Another extremely popular Yorkshire horse racing venue is Thirsk.
This is the home of the Thirsk Hunt Cup in early May, an ultra-competitive one-mile handicap event for the older horses.
The turf course here features a straight track for five and six-furlong races. The round track is a mile and a quarter long with a run-in of half a mile after the final turn.
The course is considered generally fair, though like anywhere it has its pace and draw biases to keep track of.
Thirsk Course Draw Bias Overview
The left-handed oval at 1¼ miles is not the widest in the country, but with a half-mile run-in there is plenty of time and space for runners to get organised after turning for home. It’s thought low numbers are best on the round course, but we’ll look into that in more detail.
Despite the length of the straight, the track has a relatively sharp nature to it so those at the front can steal away. In fact, there is a strong pace bias at Thirsk.
Most of that pace bias concerns the sprint track. Pace is absolutely key above anything else over five and six furlongs, with it still being important over seven. It suddenly diminishes, statistically at least, over the mile course.
Keep the pace angle in mind along with draw advantages.
5 Furlongs at Thirsk
It’s important to remember first of all that the five-furlong draw bias at Thirsk is negated somewhat on soft ground. Due to the drainage, at least that’s what we surmise, the ground is a little better on the far side when the rain comes.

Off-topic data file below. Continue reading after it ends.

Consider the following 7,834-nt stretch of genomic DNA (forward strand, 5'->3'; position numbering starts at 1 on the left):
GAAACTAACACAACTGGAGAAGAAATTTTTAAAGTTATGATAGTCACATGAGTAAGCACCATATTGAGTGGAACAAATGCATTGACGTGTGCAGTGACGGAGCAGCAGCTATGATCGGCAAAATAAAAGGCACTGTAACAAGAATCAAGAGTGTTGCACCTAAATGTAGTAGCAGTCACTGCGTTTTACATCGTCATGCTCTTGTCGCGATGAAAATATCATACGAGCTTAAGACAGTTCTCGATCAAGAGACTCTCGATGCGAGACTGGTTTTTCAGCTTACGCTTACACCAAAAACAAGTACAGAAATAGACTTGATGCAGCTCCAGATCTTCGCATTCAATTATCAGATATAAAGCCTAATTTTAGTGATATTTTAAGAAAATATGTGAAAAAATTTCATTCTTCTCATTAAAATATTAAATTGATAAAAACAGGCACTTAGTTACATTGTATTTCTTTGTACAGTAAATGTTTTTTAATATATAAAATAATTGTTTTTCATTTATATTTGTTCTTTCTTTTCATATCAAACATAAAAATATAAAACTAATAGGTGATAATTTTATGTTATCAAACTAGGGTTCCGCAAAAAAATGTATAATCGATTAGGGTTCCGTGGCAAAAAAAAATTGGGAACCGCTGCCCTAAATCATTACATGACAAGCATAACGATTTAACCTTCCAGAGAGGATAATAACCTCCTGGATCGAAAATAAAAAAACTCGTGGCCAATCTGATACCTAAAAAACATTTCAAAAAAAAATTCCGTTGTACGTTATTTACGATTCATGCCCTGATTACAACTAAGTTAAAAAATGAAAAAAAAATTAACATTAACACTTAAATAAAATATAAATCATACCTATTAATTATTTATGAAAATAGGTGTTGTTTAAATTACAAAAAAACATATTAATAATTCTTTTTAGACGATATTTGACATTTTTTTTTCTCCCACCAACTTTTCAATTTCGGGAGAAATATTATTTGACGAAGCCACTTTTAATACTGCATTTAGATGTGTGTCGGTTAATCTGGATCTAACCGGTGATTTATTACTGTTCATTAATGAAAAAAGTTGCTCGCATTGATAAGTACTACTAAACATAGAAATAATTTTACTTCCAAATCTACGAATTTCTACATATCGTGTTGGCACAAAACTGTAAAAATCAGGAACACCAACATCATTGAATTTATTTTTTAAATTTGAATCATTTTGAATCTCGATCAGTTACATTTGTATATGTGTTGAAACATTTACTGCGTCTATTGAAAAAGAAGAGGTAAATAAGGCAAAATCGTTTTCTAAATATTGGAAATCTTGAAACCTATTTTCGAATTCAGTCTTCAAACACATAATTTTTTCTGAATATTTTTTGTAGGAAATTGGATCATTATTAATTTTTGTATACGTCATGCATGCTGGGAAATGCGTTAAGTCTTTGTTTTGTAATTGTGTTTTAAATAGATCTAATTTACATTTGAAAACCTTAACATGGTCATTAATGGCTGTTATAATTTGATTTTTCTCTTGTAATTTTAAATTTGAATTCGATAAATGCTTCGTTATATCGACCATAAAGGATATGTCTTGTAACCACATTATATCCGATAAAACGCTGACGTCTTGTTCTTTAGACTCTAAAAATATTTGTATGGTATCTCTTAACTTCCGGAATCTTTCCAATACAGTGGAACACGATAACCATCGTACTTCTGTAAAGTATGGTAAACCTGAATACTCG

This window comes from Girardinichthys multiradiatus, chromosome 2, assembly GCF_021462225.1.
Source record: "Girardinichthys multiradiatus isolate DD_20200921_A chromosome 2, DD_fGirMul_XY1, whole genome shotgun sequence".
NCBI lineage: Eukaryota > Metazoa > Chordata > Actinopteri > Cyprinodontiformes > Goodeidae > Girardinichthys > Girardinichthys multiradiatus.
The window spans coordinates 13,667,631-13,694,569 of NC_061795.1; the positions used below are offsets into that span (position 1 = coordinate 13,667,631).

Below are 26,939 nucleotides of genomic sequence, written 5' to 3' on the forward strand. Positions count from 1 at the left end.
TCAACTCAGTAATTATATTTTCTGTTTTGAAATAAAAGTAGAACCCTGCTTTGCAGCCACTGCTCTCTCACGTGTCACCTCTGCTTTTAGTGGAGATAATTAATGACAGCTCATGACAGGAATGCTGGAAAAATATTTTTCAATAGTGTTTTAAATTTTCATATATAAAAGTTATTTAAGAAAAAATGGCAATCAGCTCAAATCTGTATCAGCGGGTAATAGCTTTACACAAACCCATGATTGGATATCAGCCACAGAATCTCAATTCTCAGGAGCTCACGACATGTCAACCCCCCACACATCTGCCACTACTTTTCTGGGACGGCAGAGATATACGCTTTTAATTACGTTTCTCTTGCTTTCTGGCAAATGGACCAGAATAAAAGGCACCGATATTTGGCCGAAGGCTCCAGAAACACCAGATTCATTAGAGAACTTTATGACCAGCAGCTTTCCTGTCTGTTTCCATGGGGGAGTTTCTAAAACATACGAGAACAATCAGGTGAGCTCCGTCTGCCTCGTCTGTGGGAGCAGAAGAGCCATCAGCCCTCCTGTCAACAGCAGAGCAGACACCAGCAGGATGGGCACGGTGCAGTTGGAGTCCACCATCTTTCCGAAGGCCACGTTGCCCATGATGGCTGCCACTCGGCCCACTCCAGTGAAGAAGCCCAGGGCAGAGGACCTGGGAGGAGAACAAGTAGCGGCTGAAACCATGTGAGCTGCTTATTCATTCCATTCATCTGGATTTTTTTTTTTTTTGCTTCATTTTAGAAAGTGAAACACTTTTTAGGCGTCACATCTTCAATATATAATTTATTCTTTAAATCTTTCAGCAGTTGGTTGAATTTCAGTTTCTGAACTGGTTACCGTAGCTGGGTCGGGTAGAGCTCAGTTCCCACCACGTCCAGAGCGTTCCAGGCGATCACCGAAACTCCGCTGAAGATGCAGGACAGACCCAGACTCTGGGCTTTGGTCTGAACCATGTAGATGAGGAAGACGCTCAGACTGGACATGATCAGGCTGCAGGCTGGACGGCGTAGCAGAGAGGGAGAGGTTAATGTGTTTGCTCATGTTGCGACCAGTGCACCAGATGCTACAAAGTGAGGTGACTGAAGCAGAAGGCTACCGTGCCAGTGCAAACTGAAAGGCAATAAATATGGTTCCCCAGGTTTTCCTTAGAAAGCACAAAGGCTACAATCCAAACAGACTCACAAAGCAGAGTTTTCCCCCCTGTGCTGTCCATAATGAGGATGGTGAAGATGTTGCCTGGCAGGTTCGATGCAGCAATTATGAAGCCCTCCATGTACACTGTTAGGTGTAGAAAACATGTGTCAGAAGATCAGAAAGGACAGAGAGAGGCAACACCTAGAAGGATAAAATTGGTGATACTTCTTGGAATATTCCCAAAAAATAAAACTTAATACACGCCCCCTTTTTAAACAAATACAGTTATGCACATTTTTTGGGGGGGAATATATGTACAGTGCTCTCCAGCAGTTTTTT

Generally speaking, on good ground or faster, a high number draw is essential. Almost all winners come up the near side rail in such conditions. Add to this the fact that the pace bias is huge at this distance, so a hold-up horse drawn low would stand virtually no chance.
6 Furlongs at Thirsk
Unsurprisingly, the same pace and draw biases exist over six furlongs as at five. Hold-up horses are not fancied, while a high draw is crucial unless the rain comes.
Small fields and stalls position should be kept in mind however, i.e., if the stalls are on the far side then they will migrate to that rail, while even on the near side if there are only five or so runners there will be a heavy pace bias but not a great one regarding the draw.
7 Furlongs at Thirsk
There are two factors over seven furlongs to remember at Thirsk, one which is surprising and one which isn’t.
It won’t surprise you to know that the slight draw advantage is for those coming from low stalls. That puts them on the inside as the field turns for home.
Slightly more surprising is that the strong pace bias remains, as it does on the sprint track. The reason this wasn’t expected is that, as you’ll see below, going over just one furlong more here tends to negate that pace bias almost completely.
1 Mile at Thirsk
If we believe the stats, and there is a large sample available at Thirsk so we do, then the pace and draw biases disappear from seven furlongs to a mile.
No longer is pace king. Hold-up horses do a little better over the mile, although that will be more the case in strongly run races. A Thirsk Hunt Cup draw bias doesn’t seem to exist either, even though there are usually large fields for that race.
Longer Distances at Thirsk
As explained about the mile races, as we go up in trip at Thirsk the pace and draw biases don’t seem large at all. Over the 1m 4f, 1m 7f, 2m, 2m 1f and 2m 2f trips you can tend to concentrate on form, ability and potential.